Note: This post first appeared in December on the Vistage.com business blog.
It’s been six months since my former company began the process of dissolution. While the fallout will have an impact on my former employees, production providers, me and my family for some time to come, my day-to-day professional life is quite a bit different than it has been for many years. In thinking about the differences I’ve identified three of them that may not seem that large but combined together have helped me manage my own psyche during this unusual time in my professional career.
1) When you don’t have a regular and predictable income focus and making some cash.
Sounds too simple right? But I’ve been very conscious of my own productivity especially in protecting myself from being active but not necessarily productive. I wrote about that last year http://wp.me/pn6jX-EW and the post was admittedly a bit biographical. Being concerned about my own situation and not as concerned with the fates of my own team members has been liberating in a number of ways. It’s not that I’ve stopped caring about the people that used to work for me. I still do and will continue to try to help them in any way I can and expect that I am far from unique in that behavior.
While I am balancing what at times feels like ten different things at the same time (things like maintaining and leveraging longstanding personal relationships, building new contacts, looking for the right opportunities, just to name a few), I realize that winning a few assignments even if small is very important both for whatever cash they might throw off as well as having that feeling of winning. The feeling of winning should never be underappreciated. The cash is not flowing in quite yet but I’m a lot closer than I was back in July.
2) Leverage your new-found quickness.
Not having to pull the whole boat is like losing fifty pounds. It makes you so much quicker. There is flexibility in my schedule now that I’ve not experienced in many years. Being able to explore things that in the past I might have passed on due to personal time and resource constraints has taken me down paths I would have missed. Some of these paths have interesting potential and that’s both exciting and motivating. I will remember that and try to keep those paths open once things are more settled and ‘regular’.
Caution: To get the most out of your quickness you must be ultra-organized. If you have many balls in the air at the same time the last thing you can afford to do is drop one since you don’t necessarily know which of the opportunities might turn out to be the golden one.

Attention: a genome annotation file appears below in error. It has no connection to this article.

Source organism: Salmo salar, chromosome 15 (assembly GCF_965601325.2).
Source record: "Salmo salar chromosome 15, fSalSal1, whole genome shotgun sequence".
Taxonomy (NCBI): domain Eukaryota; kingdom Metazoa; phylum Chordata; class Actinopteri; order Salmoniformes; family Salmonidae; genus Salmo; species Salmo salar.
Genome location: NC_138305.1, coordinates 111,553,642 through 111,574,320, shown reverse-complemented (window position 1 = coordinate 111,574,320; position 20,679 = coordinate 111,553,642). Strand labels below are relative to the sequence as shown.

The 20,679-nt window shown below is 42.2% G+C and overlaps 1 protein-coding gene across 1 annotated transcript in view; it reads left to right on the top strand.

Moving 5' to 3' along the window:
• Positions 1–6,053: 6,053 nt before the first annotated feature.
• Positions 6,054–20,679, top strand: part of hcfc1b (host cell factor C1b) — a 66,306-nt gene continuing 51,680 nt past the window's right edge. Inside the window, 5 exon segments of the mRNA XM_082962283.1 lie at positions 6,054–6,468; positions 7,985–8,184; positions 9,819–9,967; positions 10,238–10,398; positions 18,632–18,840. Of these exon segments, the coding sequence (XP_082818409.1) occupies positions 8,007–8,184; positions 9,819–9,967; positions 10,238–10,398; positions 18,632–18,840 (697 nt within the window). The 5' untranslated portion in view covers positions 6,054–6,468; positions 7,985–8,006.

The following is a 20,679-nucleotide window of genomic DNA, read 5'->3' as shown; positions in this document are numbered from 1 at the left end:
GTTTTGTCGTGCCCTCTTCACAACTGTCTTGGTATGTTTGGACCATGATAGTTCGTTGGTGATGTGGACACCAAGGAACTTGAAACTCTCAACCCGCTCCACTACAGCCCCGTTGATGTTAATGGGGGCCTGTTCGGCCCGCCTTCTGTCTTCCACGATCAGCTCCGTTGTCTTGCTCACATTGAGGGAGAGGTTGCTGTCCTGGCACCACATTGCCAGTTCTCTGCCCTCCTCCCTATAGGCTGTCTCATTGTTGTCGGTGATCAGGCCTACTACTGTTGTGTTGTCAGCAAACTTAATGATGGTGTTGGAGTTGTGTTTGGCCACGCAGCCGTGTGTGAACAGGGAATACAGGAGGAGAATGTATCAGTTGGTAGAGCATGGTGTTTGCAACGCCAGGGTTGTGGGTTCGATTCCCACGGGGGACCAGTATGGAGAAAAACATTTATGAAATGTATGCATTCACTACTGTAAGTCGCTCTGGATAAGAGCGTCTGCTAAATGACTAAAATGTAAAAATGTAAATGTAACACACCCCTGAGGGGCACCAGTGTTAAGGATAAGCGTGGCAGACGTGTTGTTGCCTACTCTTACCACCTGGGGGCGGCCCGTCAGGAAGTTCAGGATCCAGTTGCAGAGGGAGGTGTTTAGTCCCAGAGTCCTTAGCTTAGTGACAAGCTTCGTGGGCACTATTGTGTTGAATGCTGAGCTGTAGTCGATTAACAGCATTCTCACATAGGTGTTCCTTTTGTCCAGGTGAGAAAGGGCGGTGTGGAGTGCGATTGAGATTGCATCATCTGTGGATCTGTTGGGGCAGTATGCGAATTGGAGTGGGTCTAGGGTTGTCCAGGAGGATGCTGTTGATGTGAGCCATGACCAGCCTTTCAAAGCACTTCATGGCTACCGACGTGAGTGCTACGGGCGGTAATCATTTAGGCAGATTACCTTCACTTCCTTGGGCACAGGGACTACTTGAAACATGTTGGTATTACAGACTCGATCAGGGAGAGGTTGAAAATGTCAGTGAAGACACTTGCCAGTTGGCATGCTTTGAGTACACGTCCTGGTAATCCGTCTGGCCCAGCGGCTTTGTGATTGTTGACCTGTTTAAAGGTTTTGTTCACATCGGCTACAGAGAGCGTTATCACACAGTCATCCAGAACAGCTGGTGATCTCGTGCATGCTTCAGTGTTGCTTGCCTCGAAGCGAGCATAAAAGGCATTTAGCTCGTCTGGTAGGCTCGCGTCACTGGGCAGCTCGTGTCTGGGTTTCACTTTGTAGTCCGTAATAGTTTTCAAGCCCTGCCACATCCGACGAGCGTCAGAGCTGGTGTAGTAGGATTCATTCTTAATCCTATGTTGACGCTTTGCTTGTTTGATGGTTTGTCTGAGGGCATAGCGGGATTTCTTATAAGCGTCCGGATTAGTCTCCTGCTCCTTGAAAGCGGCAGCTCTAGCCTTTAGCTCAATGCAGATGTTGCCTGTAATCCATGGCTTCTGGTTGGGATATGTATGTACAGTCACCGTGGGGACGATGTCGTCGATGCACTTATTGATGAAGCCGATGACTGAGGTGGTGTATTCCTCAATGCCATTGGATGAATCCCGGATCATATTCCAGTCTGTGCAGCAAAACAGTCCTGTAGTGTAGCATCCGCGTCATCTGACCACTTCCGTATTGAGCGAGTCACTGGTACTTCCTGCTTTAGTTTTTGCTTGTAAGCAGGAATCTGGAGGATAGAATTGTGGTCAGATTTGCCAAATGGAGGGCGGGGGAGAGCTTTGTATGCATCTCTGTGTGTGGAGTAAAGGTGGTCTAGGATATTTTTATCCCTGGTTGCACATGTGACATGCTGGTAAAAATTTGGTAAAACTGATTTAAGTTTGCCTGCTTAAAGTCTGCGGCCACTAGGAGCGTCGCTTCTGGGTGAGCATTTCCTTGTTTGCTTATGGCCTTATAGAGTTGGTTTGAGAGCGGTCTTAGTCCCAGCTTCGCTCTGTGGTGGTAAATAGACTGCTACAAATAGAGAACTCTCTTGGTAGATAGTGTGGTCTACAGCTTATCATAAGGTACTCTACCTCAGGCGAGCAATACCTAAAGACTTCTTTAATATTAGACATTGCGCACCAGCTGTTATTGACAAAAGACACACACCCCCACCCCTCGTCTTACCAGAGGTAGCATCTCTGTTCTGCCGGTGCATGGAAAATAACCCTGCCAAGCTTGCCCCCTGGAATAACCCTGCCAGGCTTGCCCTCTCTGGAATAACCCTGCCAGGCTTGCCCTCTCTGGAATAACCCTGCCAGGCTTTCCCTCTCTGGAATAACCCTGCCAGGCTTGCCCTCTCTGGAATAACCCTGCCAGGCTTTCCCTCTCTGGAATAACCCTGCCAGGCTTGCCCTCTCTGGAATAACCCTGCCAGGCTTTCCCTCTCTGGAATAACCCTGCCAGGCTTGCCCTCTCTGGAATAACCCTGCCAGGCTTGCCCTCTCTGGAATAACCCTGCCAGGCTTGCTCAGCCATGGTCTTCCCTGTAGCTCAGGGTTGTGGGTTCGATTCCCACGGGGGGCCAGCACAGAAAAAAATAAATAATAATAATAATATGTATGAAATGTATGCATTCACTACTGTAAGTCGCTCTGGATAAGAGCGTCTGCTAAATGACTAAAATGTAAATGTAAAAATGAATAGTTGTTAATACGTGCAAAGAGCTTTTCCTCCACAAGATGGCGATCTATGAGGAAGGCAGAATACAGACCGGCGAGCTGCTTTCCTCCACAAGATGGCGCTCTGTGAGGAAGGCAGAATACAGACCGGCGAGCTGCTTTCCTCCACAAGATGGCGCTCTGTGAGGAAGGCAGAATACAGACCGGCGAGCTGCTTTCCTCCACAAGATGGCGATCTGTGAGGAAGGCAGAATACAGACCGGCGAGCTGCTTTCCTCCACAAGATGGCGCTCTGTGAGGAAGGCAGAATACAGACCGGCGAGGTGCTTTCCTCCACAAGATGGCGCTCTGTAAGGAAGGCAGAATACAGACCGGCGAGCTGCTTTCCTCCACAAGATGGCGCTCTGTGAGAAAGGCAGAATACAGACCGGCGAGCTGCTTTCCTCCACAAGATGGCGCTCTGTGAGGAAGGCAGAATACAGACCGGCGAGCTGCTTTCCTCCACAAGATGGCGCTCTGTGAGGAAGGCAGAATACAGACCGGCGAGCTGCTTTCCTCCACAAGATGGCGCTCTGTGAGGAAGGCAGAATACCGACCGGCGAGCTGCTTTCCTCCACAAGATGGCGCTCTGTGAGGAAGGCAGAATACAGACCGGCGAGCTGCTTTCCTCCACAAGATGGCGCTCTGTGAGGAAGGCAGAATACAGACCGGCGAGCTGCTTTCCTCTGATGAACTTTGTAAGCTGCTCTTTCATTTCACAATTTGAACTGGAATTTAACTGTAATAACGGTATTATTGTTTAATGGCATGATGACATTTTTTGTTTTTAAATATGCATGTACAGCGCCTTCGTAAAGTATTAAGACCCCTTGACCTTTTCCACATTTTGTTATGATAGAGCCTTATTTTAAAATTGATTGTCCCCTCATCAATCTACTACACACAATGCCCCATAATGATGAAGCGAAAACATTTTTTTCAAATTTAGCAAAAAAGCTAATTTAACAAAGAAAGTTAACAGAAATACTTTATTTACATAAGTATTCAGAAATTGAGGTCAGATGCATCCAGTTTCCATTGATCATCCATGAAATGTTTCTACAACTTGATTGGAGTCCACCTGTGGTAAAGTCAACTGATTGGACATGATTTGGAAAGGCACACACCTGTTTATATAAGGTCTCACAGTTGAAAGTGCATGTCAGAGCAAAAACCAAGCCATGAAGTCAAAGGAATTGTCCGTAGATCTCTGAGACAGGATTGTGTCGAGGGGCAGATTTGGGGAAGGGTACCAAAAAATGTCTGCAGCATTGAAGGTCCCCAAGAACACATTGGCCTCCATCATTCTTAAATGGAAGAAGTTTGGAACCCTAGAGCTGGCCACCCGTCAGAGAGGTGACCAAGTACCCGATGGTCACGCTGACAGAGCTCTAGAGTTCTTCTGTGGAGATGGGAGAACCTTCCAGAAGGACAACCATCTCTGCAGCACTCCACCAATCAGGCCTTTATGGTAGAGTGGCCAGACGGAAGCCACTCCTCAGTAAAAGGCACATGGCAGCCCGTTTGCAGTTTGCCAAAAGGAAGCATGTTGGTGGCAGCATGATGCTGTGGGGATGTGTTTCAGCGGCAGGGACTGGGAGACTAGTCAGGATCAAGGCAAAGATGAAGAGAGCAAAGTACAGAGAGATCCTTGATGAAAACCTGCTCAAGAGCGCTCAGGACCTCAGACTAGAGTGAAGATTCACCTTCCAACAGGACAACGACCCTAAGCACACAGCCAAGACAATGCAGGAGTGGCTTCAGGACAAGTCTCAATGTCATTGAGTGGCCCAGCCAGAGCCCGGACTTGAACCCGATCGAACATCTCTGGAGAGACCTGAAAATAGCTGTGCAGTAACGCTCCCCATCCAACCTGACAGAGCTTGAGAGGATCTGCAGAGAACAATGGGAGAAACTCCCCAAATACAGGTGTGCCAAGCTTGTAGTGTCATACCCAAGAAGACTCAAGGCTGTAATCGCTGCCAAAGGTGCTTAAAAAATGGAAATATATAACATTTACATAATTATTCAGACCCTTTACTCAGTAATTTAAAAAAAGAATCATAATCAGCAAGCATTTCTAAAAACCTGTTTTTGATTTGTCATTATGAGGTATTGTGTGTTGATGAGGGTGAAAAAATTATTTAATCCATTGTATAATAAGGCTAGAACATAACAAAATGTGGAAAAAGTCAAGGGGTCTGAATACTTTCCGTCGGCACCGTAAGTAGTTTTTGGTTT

3) Networking for new relationships is good but connecting and reconnecting with business associates is much more effective and a better use of your time.
If I’ve heard one thing from just about everyone it’s ‘tap into your network’. While I had that notion already the universality of that advice shows its power. In fact I’ve not yet had one person tell me to attend more networking events in order to meet new potential business partners and contacts. At the same time I receive countless offers to attend networking events in various industries. While there can be value in going to networking events to meet new people, the few that I have attended have been less than worthwhile when it comes to making new connections of any real value.
Since my time (and your time and everyone’s time) is so precious and valuable, the ROTI (return on time investment) has to be considered for everything I do. Meeting a friend, former colleague, or seeing someone that you’ve been personally referred to should be viewed as being much more valuable than attending a networking event where you may or may not know people. Ask yourself what you are will be really getting out of a networking event. Spending one on one time with someone is almost always the better choice.
It’s a brave new world for me and there are a number of other things I’ve learned while not running a company. I’ll share more when I have had more time to assess the impact of those things. What’s become evident to me is that support of my family, friends and colleagues has been invaluable during this time of transition and I remain both optimistic and excited about the new and different opportunities that are coming my way. I know it won’t be easy but that’s ok, I never expected it to be easy.